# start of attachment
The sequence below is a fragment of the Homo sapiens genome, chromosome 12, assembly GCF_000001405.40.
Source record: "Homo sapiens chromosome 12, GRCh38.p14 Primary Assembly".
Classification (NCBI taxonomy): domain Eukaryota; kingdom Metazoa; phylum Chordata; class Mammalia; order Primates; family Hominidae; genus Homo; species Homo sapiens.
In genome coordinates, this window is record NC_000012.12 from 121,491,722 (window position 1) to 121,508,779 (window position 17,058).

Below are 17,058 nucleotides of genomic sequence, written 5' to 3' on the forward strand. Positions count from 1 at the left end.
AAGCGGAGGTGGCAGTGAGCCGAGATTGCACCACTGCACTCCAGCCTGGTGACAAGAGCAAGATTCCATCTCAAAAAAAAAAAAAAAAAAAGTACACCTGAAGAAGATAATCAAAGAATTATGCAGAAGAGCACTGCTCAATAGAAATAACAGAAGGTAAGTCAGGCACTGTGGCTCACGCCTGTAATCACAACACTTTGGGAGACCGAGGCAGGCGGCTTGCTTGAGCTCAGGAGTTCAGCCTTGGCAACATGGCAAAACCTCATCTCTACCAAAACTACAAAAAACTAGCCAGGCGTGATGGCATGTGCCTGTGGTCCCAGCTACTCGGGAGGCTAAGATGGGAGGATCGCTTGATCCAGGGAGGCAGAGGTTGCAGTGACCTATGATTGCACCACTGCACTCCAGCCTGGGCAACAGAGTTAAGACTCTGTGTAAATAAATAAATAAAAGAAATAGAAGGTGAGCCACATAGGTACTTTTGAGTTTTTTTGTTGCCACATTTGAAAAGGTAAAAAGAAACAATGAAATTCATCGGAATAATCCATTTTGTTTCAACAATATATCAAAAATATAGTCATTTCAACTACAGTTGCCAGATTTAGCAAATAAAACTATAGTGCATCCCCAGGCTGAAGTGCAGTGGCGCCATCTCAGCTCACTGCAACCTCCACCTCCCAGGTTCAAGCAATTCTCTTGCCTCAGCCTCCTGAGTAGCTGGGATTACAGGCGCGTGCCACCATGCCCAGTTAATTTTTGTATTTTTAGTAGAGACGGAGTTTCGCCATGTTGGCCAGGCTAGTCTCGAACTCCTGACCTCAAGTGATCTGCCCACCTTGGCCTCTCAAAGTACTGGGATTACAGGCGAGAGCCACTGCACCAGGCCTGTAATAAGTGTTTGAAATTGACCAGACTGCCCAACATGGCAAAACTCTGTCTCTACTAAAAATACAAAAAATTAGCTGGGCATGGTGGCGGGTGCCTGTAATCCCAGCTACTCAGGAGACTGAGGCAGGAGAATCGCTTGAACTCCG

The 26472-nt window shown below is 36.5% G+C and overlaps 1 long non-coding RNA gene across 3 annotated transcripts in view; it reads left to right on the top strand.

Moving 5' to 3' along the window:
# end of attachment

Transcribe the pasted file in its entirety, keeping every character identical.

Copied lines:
The sequence below is a fragment of the Homo sapiens genome, chromosome 12, assembly GCF_000001405.40.
Source record: "Homo sapiens chromosome 12, GRCh38.p14 Primary Assembly".
Classification (NCBI taxonomy): domain Eukaryota; kingdom Metazoa; phylum Chordata; class Mammalia; order Primates; family Hominidae; genus Homo; species Homo sapiens.
In genome coordinates, this window is record NC_000012.12 from 121,491,722 (window position 1) to 121,508,779 (window position 17,058).

Below are 17,058 nucleotides of genomic sequence, written 5' to 3' on the forward strand. Positions count from 1 at the left end.
AAGCGGAGGTGGCAGTGAGCCGAGATTGCACCACTGCACTCCAGCCTGGTGACAAGAGCAAGATTCCATCTCAAAAAAAAAAAAAAAAAAAGTACACCTGAAGAAGATAATCAAAGAATTATGCAGAAGAGCACTGCTCAATAGAAATAACAGAAGGTAAGTCAGGCACTGTGGCTCACGCCTGTAATCACAACACTTTGGGAGACCGAGGCAGGCGGCTTGCTTGAGCTCAGGAGTTCAGCCTTGGCAACATGGCAAAACCTCATCTCTACCAAAACTACAAAAAACTAGCCAGGCGTGATGGCATGTGCCTGTGGTCCCAGCTACTCGGGAGGCTAAGATGGGAGGATCGCTTGATCCAGGGAGGCAGAGGTTGCAGTGACCTATGATTGCACCACTGCACTCCAGCCTGGGCAACAGAGTTAAGACTCTGTGTAAATAAATAAATAAAAGAAATAGAAGGTGAGCCACATAGGTACTTTTGAGTTTTTTTGTTGCCACATTTGAAAAGGTAAAAAGAAACAATGAAATTCATCGGAATAATCCATTTTGTTTCAACAATATATCAAAAATATAGTCATTTCAACTACAGTTGCCAGATTTAGCAAATAAAACTATAGTGCATCCCCAGGCTGAAGTGCAGTGGCGCCATCTCAGCTCACTGCAACCTCCACCTCCCAGGTTCAAGCAATTCTCTTGCCTCAGCCTCCTGAGTAGCTGGGATTACAGGCGCGTGCCACCATGCCCAGTTAATTTTTGTATTTTTAGTAGAGACGGAGTTTCGCCATGTTGGCCAGGCTAGTCTCGAACTCCTGACCTCAAGTGATCTGCCCACCTTGGCCTCTCAAAGTACTGGGATTACAGGCGAGAGCCACTGCACCAGGCCTGTAATAAGTGTTTGAAATTGACCAGACTGCCCAACATGGCAAAACTCTGTCTCTACTAAAAATACAAAAAATTAGCTGGGCATGGTGGCGGGTGCCTGTAATCCCAGCTACTCAGGAGACTGAGGCAGGAGAATCGCTTGAACTCCG

The 26472-nt window shown below is 36.5% G+C and overlaps 1 long non-coding RNA gene across 3 annotated transcripts in view; it reads left to right on the top strand.

Moving 5' to 3' along the window: